“It’s not fair to impose schooling in Catalan on Spanish-speaking families”

Schooling in Catalan was a demand driven by working class Spanish-speaking families in the 80s. These families saw that with just a few hours of classes a week, their children weren’t learning Catalan properly. There were private schools in Catalan, but it was precisely the Spanish-speaking community that demanded public education in Catalan.

Thanks to these struggles, the language immersion system was started at the Rosselló-Pòrcel primary school in Santa Coloma, in the outskirts of Barcelona, in the academic year of 1983-84. Over the next decade, and given its success, the model was extended to schools throughout Catalonia.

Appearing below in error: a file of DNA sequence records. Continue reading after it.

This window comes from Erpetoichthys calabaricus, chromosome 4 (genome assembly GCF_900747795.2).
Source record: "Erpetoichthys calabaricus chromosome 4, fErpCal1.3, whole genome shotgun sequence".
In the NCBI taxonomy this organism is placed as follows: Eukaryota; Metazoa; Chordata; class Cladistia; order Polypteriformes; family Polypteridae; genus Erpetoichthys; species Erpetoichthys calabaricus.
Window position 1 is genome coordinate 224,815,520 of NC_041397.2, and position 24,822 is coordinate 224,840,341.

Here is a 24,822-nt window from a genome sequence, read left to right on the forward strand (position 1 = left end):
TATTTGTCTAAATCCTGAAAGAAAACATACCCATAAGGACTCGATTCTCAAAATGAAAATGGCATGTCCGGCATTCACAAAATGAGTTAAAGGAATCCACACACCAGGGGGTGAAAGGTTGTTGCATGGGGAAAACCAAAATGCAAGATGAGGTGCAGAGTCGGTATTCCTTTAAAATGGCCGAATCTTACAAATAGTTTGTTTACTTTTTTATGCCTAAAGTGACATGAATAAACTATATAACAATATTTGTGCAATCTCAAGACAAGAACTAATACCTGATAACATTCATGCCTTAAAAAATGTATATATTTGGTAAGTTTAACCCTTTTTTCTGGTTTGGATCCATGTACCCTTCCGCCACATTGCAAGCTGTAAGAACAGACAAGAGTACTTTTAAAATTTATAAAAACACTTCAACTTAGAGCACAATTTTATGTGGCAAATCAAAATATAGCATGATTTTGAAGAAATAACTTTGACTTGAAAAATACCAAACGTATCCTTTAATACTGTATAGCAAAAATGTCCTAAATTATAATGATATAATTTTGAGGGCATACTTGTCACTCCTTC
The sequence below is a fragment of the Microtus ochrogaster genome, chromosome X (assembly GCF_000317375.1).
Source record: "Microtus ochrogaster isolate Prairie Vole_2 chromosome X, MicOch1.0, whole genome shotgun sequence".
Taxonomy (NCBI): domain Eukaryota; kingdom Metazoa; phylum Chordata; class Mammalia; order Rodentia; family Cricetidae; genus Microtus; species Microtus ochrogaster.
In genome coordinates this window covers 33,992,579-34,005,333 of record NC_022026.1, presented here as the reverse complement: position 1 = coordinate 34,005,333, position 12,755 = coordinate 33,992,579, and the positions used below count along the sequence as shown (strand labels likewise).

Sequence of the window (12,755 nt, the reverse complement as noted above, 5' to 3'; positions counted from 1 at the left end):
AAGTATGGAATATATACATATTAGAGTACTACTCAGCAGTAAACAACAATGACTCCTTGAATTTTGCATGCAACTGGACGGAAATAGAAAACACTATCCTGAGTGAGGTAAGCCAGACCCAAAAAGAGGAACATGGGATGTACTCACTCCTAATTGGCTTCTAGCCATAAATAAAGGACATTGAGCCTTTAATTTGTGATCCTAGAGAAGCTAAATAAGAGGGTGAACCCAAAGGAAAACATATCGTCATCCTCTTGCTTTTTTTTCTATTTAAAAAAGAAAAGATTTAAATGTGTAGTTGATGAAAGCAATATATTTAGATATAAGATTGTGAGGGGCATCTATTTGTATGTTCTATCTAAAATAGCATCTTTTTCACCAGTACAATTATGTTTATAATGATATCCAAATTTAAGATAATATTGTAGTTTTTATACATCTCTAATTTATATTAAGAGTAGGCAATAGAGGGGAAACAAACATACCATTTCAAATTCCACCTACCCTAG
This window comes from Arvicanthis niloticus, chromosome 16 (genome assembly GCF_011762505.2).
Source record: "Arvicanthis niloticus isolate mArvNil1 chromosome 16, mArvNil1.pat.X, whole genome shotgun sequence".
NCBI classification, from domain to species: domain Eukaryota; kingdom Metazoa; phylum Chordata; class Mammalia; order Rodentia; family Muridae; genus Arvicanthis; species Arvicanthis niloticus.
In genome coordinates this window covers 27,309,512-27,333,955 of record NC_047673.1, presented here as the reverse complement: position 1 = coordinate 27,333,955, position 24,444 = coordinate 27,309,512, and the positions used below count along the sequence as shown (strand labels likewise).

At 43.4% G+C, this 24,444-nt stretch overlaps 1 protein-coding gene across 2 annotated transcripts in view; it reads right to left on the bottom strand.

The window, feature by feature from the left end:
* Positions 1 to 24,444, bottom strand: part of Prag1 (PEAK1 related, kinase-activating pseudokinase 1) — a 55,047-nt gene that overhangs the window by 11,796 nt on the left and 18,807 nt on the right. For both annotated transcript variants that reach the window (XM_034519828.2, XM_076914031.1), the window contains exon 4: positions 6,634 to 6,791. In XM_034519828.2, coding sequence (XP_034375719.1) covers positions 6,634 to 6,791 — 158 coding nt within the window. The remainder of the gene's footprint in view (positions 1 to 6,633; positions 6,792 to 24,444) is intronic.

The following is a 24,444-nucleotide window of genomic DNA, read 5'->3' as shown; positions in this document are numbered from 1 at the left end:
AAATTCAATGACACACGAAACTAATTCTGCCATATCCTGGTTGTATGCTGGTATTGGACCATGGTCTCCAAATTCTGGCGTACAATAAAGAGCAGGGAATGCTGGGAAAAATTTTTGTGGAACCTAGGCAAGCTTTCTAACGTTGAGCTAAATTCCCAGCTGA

Schooling in Catalan does not harm any group of pupils. On the contrary; immersion allows for real bilingualism, which improves language skills in general. According to reports by the Higher Council for the Evaluation of the Educational System: “pupils in Catalonia move on to secondary education with an effective and similar domain of both official languages.” In addition, “students who have a good level in one language generally also obtain good results in the other”.

To summarise, schooling in Catalan is not something imposed on working class Spanish-speaking families. It is rather a successful model achieved largely thanks to their struggles.


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